Here’s what we know about COVID vaccination plans for the fall

As the latest COVID-19 vaccineNovavax, skips final regulatory hurdle in U.S. market, U.S. Food and Drug Administration has eyes on COVID-19 vaccine plan for this fall and winter when we’re likely to see another wave of cases.

Last month, the FDA recommended that vaccine makers do a booster dose of the COVID-19 vaccine targeting the omicron variant — specifically, the BA.4 and BA.5 sub-variants. BA.5, the most contagious version of the virus to date, now accounts for the majority of COVID-19 cases in the United States and appears likely to drive to another summer surge of COVID-19 cases before the scheduled rollout of fall or winter recalls.

The current advice for this summer is the same: get the booster shots you are entitled to. (For everyone 50 and over, that means two reminders.) But the question facing health regulators was whether vaccine makers should continue to use their original primary vaccine formulations (which will likely remain the same for now) for boosters, or if they were to create a vaccine targeting omicron, which has dominated the world for months and continues to mutate into more contagious versions of itself.

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While it’s still possible we’re dealing with a whole new variant in the fall or winter (you can never underestimate COVID-19), the FDA has ruled that boosters targeting BA.5 should be the way to go.

The US government should deploy vaccine boosters as needed: those most at risk will be eligible for a new booster first. And vaccines based on earlier strains of the virus that cause COVID-19 (also called “ancestral” strains) still protect against serious illness and death by omicron – the most important function of vaccination in general.

While the details are tested and refined, here’s what we know about the fall COVID-19 vaccine strategy.

Vaccine needles laid out on a black table.

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What are the BA.4 and BA.5 subvariants?

BA.4 and BA.5 are considered part of the family of “original” omicron variants (BA.1). These are newer versions of the virus that causes COVID-19. BA.5 quickly overtook BA.4/BA.5 conversation due to its extreme contagiousness, and it is now the dominant variant in the United States. In an article published in late June, Dr. Eric Topol, a professor of molecular medicine, called BA.5 “the worst version of the virus we’ve seen”.

While more time and research is needed to see what effect they have in the United States (which has already seen high numbers of cases in late spring and summer), BA.5 is thought to reduce much protection against infections that people have been sick with before. , even with other omicron variants.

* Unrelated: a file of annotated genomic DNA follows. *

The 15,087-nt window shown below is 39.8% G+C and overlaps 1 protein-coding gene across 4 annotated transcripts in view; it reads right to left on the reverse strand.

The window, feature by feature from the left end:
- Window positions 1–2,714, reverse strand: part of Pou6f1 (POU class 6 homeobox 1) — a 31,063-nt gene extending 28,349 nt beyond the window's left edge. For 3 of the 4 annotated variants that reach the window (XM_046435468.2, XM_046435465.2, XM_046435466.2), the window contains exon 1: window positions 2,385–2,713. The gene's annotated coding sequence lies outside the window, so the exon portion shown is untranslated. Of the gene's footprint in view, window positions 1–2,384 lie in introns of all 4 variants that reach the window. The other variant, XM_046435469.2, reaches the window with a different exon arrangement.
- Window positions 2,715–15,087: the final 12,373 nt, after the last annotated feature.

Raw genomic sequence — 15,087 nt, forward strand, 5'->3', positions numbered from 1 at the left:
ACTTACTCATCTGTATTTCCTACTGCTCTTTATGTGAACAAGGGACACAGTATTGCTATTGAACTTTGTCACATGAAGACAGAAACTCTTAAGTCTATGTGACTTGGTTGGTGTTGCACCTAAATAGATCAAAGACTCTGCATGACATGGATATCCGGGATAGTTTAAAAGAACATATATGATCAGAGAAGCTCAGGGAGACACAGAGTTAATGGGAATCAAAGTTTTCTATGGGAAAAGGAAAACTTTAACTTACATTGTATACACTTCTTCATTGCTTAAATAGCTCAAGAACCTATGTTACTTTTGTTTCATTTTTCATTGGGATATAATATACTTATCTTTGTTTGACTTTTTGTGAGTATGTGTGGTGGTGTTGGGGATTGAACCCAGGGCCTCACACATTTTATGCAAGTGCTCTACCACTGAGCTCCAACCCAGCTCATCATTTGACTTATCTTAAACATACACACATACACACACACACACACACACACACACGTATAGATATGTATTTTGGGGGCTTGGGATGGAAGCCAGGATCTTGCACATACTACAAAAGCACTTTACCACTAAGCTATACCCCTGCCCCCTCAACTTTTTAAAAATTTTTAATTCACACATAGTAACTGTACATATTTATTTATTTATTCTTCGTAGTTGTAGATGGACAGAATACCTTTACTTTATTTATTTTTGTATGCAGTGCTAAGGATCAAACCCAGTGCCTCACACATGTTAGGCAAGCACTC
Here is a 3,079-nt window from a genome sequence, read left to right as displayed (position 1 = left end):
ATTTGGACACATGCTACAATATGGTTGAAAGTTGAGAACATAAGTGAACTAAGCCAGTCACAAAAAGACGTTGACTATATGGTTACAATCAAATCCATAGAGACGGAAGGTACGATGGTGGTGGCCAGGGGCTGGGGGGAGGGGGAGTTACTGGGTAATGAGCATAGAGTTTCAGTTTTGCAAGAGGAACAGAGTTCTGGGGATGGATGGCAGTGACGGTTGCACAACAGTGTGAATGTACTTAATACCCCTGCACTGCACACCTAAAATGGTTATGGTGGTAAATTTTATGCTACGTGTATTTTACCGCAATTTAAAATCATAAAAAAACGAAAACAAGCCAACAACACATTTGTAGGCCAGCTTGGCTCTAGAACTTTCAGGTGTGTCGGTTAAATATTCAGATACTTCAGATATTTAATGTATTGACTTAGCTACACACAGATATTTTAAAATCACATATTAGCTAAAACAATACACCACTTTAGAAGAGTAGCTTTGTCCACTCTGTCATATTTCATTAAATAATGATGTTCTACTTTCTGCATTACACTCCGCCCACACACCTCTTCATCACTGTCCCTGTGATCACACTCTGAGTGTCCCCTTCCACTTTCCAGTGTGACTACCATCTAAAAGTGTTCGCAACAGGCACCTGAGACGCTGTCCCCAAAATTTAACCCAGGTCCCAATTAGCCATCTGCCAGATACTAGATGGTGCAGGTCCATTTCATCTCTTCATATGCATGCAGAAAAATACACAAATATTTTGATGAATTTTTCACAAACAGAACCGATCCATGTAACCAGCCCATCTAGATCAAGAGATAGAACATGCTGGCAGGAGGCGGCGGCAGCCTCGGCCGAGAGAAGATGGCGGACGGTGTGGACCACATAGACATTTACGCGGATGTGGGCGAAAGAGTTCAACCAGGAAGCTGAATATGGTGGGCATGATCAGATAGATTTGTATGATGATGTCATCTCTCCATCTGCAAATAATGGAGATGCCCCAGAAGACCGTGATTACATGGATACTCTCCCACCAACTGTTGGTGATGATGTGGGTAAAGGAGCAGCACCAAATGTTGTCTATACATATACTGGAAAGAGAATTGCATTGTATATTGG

Omicron caused such a high number of cases last winter because it was the most contagious variant to date, evading some protection against infection from previous illnesses and the effectiveness of vaccines. The fact that new versions of omicron are proving to be even more contagious is no big surprise, as this is the path COVID-19 has taken over the past two and a half years.

Learn more about everything we know about BA.5.

What does the FDA require?

Specifically, the FDA is requesting a bivalent (two-component) vaccine recall, which will include the BA.4/BA.5 spike protein in addition to an older strain. The FDA doesn’t make vaccines, so the agency will likely license individual vaccine types as companies create and test them, just as it did the original COVID-19 vaccines and vaccine doses. reminder.

Currently licensed or licensed vaccines only use older or “ancestral” strains of the virus. These vaccines still offer good protection against serious illness and death, but their effectiveness against infection becomes more limited as the virus continues to mutate.

Rows of COVID-19 vaccine vials

Urzine/Getty Images

When will the rollout begin?

During a White House COVID-19 Response Team briefing on Tuesday, Dr. Ashish Jha said that if the schedule unfolds accordingly, he expects the first eligible people to start coming. get vaccinated in October, with others becoming eligible in November or December.

But there are no encores allowed yet, so an exact timeline is not available at this time.

What are vaccine manufacturers doing?

Both Moderna and Pfizer had been working on boosters targeting the general omicron variant. With the FDA’s request to target the new omicron strains, they will have to change course to achieve their goal, hopefully in time for the fall.

Novavax – who is coming has been recommended by the CDC for its main two-dose vaccine – also said it was accelerating work on a formula specifically targeting new versions of omicron.

Pfizer announced last month that it had reached an agreement with the US government to supply more doses – including those suitable for omicron, pending FDA clearance.

The information in this article is for educational and informational purposes only and is not intended to constitute medical or health advice. Always consult a physician or other qualified health care provider with any questions you may have about a medical condition or health goals.

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